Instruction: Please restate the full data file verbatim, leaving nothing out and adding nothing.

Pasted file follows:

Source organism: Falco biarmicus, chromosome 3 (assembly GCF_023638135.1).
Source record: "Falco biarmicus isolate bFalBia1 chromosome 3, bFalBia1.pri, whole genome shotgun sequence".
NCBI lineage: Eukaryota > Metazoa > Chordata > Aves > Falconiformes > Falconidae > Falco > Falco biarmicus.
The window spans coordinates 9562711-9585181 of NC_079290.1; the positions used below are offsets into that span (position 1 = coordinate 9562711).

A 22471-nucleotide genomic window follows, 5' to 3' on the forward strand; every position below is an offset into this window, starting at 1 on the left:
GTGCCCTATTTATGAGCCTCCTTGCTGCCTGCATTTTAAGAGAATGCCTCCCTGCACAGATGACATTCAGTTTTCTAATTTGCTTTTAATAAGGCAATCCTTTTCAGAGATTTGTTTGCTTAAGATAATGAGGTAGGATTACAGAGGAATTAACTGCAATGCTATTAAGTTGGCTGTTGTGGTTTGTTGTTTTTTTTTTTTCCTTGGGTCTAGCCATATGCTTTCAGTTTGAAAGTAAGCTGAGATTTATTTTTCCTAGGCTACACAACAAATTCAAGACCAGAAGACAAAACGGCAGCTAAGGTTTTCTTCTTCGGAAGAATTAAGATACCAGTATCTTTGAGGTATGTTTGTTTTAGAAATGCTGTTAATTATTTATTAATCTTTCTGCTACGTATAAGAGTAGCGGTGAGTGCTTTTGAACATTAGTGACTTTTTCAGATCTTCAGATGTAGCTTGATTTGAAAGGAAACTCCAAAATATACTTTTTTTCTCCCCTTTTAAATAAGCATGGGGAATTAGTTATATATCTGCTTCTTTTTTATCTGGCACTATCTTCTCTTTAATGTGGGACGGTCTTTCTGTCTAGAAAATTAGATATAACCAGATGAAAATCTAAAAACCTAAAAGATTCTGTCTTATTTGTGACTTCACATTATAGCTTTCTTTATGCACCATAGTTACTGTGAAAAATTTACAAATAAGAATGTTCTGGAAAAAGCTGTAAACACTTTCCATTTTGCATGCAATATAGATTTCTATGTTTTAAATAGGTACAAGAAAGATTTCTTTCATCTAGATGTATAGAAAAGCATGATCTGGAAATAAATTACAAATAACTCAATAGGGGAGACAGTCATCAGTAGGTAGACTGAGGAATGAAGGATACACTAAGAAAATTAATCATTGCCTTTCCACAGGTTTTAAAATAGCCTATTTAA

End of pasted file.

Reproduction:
Source organism: Falco biarmicus, chromosome 3 (assembly GCF_023638135.1).
Source record: "Falco biarmicus isolate bFalBia1 chromosome 3, bFalBia1.pri, whole genome shotgun sequence".
NCBI lineage: Eukaryota > Metazoa > Chordata > Aves > Falconiformes > Falconidae > Falco > Falco biarmicus.
The window spans coordinates 9562711-9585181 of NC_079290.1; the positions used below are offsets into that span (position 1 = coordinate 9562711).

A 22471-nucleotide genomic window follows, 5' to 3' on the forward strand; every position below is an offset into this window, starting at 1 on the left:
GTGCCCTATTTATGAGCCTCCTTGCTGCCTGCATTTTAAGAGAATGCCTCCCTGCACAGATGACATTCAGTTTTCTAATTTGCTTTTAATAAGGCAATCCTTTTCAGAGATTTGTTTGCTTAAGATAATGAGGTAGGATTACAGAGGAATTAACTGCAATGCTATTAAGTTGGCTGTTGTGGTTTGTTGTTTTTTTTTTTTCCTTGGGTCTAGCCATATGCTTTCAGTTTGAAAGTAAGCTGAGATTTATTTTTCCTAGGCTACACAACAAATTCAAGACCAGAAGACAAAACGGCAGCTAAGGTTTTCTTCTTCGGAAGAATTAAGATACCAGTATCTTTGAGGTATGTTTGTTTTAGAAATGCTGTTAATTATTTATTAATCTTTCTGCTACGTATAAGAGTAGCGGTGAGTGCTTTTGAACATTAGTGACTTTTTCAGATCTTCAGATGTAGCTTGATTTGAAAGGAAACTCCAAAATATACTTTTTTTCTCCCCTTTTAAATAAGCATGGGGAATTAGTTATATATCTGCTTCTTTTTTATCTGGCACTATCTTCTCTTTAATGTGGGACGGTCTTTCTGTCTAGAAAATTAGATATAACCAGATGAAAATCTAAAAACCTAAAAGATTCTGTCTTATTTGTGACTTCACATTATAGCTTTCTTTATGCACCATAGTTACTGTGAAAAATTTACAAATAAGAATGTTCTGGAAAAAGCTGTAAACACTTTCCATTTTGCATGCAATATAGATTTCTATGTTTTAAATAGGTACAAGAAAGATTTCTTTCATCTAGATGTATAGAAAAGCATGATCTGGAAATAAATTACAAATAACTCAATAGGGGAGACAGTCATCAGTAGGTAGACTGAGGAATGAAGGATACACTAAGAAAATTAATCATTGCCTTTCCACAGGTTTTAAAATAGCCTATTTAA